NaV1.7 sodium channels are found in nerve cells called nociceptors that transmit pain signals. The sodium NaV1.7 channel has been actively targeted by drug developers; however, there are currently no effective and safe therapies targeting NaV1.7. Now, researchers at the University of Arizona Health Sciences are closer to developing a safe and effective non-opioid pain reliever after a study showed that a new compound they created reduces the sensation of pain by regulating a biological channel linked to pain.
“Drug discovery for chronic pain is at the forefront of this research, and it’s being amplified by the intersection of the COVID-19 pandemic and the opioid epidemic,” said Rajesh Khanna, PhD, associate director of the UArizona Health Sciences Comprehensive Pain and Addiction Center, professor of pharmacology in the UArizona College of Medicine—Tucson, and member of the BIO5 Institute. “Drug discovery is a very arduous process. Our lab looked at a fundamental mechanism of pain, came up with a way to differentiate it from those before us, and found a compound that has the potential as a new non-opioid treatment for pain.”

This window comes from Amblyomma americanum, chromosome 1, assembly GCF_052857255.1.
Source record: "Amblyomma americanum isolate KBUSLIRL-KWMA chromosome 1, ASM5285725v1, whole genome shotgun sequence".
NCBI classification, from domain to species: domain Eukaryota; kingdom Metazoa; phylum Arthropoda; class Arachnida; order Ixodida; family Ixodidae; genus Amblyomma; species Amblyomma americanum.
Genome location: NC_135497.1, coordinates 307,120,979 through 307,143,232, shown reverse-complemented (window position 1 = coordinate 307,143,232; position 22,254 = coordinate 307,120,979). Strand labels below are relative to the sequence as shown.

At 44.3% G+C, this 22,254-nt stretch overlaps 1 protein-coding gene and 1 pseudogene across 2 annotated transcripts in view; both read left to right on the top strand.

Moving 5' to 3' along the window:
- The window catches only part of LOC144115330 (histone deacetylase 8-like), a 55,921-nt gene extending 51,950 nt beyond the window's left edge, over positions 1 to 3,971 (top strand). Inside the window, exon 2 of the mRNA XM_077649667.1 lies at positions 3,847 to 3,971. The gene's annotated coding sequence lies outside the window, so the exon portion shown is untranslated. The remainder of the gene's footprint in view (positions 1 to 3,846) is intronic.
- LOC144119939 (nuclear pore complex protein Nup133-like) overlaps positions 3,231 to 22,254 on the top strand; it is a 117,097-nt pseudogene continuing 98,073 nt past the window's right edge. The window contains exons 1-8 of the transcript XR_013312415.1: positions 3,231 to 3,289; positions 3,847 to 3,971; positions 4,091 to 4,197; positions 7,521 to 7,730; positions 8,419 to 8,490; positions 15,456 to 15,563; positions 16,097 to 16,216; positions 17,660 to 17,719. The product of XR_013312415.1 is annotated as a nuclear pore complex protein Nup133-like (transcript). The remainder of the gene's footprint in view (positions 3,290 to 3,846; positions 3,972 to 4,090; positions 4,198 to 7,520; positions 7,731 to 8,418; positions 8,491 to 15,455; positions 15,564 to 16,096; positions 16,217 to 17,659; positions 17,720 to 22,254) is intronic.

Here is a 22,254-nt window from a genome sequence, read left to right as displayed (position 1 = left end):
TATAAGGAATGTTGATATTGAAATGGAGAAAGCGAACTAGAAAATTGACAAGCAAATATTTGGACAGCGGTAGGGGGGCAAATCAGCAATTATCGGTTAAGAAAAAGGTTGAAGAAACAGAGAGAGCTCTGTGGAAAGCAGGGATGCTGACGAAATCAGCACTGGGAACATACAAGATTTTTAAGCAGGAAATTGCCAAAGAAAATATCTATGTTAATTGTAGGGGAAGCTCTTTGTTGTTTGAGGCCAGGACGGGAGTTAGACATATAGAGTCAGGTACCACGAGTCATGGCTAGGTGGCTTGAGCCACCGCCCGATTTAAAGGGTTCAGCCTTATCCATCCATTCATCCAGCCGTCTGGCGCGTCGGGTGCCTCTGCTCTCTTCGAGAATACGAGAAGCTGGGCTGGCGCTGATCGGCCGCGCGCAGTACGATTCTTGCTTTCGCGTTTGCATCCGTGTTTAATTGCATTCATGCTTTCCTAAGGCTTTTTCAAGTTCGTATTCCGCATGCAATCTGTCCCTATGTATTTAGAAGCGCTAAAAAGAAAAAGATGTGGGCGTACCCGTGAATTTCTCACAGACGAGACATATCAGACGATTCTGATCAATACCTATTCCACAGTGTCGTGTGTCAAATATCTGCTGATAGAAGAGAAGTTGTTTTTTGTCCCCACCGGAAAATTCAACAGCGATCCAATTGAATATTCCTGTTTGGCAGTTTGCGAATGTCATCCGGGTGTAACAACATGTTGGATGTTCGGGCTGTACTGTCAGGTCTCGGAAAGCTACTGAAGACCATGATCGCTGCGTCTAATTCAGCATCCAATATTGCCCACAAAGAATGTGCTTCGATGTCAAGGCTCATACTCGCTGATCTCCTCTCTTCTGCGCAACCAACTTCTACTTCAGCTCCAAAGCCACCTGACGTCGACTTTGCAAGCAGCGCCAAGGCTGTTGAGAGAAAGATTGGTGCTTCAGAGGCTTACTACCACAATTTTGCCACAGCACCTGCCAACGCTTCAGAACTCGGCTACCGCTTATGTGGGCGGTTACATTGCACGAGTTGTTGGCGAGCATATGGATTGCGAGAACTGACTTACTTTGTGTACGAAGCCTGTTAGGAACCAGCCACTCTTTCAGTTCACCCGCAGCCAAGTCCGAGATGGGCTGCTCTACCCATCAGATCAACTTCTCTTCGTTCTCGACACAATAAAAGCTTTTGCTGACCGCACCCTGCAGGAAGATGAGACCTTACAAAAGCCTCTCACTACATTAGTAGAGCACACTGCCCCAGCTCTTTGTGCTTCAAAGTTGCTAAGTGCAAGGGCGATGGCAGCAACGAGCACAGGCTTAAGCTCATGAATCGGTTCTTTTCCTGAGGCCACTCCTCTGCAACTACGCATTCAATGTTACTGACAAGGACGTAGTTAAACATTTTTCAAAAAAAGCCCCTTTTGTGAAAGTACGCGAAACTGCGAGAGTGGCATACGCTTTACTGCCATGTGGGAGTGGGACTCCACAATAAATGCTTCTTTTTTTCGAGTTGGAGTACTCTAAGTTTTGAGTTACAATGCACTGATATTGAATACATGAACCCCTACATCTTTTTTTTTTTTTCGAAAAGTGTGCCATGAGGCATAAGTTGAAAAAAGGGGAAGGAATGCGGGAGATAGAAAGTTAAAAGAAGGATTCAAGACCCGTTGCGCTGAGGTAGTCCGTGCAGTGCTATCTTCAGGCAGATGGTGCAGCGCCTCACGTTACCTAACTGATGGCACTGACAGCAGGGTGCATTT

Their paper, “Selective targeting of NaV1.7 via inhibition of the CRMP2-Ubc9 interaction reduces pain in rodents,” was published in the journal Science Translational Medicine.
Instead of blocking NaV1.7, the researchers wanted to indirectly regulate it. Using a compound they designed and named 194, the researchers regulated NaV1.7 activation in the laboratory using nerve cells from four different species, including humans. In animal models, 194 was effective in reversing pain in six different pain models in both sexes.
Khanna and the team have been working with the National Institutes of Health’s National Center for Advancing Translational Sciences to optimize the compound.